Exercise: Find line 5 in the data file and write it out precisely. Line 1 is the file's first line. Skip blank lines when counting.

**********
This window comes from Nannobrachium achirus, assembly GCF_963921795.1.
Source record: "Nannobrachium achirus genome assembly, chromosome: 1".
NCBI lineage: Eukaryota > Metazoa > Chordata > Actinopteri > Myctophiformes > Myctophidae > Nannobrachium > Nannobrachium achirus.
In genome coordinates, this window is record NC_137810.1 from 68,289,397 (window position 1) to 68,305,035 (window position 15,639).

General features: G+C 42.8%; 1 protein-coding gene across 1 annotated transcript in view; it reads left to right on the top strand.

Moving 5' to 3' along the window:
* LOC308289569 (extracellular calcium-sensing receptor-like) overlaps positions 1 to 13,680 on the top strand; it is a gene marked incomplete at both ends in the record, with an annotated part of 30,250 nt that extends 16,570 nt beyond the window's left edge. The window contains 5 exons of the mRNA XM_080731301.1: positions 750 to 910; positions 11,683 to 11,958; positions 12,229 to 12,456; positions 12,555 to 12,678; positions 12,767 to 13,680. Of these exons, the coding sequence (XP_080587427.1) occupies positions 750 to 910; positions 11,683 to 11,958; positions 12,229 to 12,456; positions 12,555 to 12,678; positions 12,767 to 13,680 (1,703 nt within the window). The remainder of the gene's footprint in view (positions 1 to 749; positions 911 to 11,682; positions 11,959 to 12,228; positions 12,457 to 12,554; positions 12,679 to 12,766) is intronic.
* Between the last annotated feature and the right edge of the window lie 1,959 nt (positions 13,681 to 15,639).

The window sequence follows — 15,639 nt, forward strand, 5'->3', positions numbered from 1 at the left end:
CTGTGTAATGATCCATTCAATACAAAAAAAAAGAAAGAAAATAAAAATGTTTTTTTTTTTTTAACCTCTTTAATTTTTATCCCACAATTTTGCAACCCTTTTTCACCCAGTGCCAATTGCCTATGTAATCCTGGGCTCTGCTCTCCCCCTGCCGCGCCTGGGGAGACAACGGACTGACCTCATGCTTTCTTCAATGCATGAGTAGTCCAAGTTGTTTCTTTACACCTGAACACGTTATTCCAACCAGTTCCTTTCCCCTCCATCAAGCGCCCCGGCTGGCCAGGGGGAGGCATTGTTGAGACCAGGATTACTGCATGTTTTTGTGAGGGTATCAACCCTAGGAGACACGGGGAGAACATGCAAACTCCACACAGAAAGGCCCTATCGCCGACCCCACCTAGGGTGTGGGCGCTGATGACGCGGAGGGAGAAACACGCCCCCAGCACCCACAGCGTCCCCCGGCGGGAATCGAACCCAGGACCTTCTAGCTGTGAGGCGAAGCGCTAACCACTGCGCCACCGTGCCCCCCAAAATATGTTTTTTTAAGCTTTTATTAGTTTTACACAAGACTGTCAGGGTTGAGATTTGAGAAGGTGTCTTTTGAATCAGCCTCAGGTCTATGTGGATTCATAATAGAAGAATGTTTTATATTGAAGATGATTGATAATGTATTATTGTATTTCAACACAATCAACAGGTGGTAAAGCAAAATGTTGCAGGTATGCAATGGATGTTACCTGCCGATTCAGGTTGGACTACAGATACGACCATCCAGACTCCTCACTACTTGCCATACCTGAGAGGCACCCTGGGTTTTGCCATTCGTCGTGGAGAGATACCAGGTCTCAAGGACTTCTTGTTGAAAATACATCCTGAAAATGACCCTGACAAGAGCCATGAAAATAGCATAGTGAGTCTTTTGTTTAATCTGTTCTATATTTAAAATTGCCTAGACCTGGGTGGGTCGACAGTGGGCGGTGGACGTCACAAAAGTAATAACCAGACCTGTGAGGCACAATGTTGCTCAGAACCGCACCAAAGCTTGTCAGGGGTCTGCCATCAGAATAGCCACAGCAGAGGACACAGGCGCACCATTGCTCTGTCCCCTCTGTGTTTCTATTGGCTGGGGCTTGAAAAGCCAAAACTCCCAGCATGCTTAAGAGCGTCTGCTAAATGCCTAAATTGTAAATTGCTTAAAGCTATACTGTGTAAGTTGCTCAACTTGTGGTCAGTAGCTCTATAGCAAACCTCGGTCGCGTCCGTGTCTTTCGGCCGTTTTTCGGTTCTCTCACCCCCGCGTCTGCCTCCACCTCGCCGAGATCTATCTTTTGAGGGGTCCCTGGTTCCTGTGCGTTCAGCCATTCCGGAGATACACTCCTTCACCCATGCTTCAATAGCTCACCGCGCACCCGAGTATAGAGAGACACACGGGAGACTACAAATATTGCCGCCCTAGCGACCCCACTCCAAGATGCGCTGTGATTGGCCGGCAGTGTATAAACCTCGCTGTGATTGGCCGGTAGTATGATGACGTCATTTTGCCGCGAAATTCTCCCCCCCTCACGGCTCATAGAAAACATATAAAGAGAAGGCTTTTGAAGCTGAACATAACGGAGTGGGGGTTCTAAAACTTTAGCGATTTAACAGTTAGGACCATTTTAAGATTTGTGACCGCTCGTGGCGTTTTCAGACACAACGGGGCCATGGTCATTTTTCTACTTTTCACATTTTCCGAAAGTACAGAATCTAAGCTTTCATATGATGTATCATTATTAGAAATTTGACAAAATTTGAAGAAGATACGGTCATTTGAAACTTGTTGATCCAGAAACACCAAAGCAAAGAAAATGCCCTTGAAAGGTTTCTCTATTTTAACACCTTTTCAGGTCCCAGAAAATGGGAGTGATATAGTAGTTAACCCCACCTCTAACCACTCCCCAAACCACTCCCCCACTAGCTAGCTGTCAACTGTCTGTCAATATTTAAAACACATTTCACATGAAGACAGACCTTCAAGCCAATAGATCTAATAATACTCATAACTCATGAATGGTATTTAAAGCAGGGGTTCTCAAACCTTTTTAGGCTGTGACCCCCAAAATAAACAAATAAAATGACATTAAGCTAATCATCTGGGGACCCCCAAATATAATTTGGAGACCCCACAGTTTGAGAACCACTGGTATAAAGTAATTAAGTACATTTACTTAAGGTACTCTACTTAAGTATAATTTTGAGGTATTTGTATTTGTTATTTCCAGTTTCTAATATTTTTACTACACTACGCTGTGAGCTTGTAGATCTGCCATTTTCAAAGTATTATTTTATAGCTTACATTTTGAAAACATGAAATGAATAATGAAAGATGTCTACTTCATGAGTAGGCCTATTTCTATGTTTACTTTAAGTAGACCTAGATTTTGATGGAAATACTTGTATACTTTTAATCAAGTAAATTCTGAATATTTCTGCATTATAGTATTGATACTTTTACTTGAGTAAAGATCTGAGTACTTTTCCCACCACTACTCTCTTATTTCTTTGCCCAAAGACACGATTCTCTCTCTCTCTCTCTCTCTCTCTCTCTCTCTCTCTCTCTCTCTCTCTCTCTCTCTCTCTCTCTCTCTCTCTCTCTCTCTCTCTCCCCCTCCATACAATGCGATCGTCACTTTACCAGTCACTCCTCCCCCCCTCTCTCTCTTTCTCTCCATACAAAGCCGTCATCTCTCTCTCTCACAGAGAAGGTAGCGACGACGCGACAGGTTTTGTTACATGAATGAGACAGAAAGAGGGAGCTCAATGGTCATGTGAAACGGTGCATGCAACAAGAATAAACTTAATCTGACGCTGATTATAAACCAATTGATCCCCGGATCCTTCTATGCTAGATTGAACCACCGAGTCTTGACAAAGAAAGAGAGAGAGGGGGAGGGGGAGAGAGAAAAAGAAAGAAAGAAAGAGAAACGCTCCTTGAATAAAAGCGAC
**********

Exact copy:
General features: G+C 42.8%; 1 protein-coding gene across 1 annotated transcript in view; it reads left to right on the top strand.